Getting Up For The People: The Visual Revolution of ASAR-Oaxaca
Michael, a M.A. student in Latin American Studies and recipient of a LAII and Tinker Foundation Field Research Grant will discuss the research he conducted in Oaxaca, Mexico, on the potential that art has in instigating social change.
Michael's research focuses on the contemporary Mexican artist collective known as Assembly of Revolutionary Artists of Oaxaca (ASARO). His presentation will highlight how ASARO utilizes aesthetic production to diffuse knowledge and thus challenge dominant political paradigms embedded in Mexican society. As a result, the collective of Mexican youths seeks to open spaces in their community (and Oaxaca’s subculture) by providing a dissenting perspective vis-á-vis dominant state discourses. ASARO attempts to bring to the fore socio-political issues they deem important to the region, Mexico and the globe that the state tends to overlook.
Specifically, the ASARO collective uses printing and graffiti techniques that are highly reproducible and places their work in highly visible public areas within Oaxaca. In his presentation, Michael will discuss how ASARO participants reconstruct meanings already established in Mexican society using visual and spoken language in order to resist and and create dialogue. He will situate and contextualize the resistant reconstructions of discourse in its visual form within the ways the art is produced and talked about by its creators.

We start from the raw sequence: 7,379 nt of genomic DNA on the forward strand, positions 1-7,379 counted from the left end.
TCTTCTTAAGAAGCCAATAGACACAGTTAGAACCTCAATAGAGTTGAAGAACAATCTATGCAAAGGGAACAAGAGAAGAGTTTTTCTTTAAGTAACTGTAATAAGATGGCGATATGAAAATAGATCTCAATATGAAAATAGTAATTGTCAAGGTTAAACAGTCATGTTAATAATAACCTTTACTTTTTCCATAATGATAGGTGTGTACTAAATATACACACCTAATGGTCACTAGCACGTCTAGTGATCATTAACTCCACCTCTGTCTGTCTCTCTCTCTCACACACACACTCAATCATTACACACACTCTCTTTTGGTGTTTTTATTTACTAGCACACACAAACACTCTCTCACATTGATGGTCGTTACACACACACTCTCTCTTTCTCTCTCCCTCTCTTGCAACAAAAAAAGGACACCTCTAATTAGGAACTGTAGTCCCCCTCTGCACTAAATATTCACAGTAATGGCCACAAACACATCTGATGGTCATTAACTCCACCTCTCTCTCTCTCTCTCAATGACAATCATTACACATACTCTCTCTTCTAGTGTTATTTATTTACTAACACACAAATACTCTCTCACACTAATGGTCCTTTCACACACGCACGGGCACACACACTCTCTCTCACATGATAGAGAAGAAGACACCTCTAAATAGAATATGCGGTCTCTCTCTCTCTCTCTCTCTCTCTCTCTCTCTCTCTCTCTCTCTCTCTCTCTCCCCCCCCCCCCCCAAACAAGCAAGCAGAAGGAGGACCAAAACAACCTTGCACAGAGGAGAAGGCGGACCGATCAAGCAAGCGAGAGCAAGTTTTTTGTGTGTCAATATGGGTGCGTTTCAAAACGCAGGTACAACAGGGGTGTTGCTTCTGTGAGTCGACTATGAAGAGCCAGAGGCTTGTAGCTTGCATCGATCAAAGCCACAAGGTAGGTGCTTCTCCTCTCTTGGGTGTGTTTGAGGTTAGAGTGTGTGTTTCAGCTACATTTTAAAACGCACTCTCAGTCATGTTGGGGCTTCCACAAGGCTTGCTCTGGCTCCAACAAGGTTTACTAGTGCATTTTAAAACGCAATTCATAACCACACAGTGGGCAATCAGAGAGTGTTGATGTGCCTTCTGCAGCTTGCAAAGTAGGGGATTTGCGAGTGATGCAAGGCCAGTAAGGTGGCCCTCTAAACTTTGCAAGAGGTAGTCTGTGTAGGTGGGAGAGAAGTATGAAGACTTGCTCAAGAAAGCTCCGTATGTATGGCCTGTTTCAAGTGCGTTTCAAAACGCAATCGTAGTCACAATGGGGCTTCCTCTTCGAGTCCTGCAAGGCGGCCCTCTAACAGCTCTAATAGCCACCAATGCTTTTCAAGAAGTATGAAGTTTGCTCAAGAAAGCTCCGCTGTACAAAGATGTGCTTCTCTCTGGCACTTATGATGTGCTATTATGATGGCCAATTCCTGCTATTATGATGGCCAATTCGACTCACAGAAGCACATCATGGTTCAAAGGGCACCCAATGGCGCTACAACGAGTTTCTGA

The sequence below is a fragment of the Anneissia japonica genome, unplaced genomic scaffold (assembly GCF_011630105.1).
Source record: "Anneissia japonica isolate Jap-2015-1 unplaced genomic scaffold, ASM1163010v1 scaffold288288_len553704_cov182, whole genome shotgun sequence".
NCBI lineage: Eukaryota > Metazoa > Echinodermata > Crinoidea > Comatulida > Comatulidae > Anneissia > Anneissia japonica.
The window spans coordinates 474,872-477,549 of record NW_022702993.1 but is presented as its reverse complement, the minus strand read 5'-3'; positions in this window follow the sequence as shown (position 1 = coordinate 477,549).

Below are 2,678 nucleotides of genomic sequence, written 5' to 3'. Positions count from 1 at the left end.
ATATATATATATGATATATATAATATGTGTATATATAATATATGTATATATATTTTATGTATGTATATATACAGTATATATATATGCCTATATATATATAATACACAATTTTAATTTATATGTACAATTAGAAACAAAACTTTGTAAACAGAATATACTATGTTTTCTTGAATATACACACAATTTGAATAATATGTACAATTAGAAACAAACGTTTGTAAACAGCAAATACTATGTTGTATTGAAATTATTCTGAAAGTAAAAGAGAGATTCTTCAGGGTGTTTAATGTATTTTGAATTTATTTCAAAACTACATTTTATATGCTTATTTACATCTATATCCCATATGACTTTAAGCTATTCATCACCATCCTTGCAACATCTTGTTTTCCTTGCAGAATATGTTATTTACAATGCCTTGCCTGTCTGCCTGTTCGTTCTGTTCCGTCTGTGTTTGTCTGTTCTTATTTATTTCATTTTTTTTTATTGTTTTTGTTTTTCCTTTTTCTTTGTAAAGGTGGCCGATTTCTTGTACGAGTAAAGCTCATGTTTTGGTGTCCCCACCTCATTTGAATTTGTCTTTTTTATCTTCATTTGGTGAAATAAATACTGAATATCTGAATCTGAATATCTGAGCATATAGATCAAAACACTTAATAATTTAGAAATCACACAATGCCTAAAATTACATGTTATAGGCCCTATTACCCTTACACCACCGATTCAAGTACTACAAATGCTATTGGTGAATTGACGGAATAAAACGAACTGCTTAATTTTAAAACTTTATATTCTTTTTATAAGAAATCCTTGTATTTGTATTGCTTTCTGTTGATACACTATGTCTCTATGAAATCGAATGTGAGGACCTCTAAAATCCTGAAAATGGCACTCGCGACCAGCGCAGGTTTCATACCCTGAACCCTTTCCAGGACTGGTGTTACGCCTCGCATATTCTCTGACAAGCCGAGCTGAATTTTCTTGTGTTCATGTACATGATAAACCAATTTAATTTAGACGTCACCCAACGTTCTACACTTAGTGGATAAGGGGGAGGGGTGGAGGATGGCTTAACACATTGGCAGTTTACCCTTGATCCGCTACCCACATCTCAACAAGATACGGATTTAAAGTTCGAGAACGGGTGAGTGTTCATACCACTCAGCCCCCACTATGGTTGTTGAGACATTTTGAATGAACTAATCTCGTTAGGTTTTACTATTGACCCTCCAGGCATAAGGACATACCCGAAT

For more information about the Latin American & Iberian Institute's Field Research Grant, click here.
Weaving a History Behind: A Journey Into the Western Guatemalan Highlands
Nicholas, an undergraduate of Latin American Studies, will present on his experience with grassroots business development in the highland communities.
This presentation will take the viewer on a chicken bus ride into the heart of the Ixil triangle, where Nicholas worked with women's weaving cooperatives and artisan communities to help promote their beautifully intricate textiles. Additionally, Nicholas, along with noted social entrepreneur Greg Van Kirk aided ex-guerrillas in starting a trekking eco-tourism business. This photo exposition hopes to portray the strength of a highland culture that has proudly survived the harshest aspects of Guatemala's forty-year civil war. In addition to a slide show, there will be a collection of huipiles and weavings dating back to the 1920s.
To view the event flyer, click here.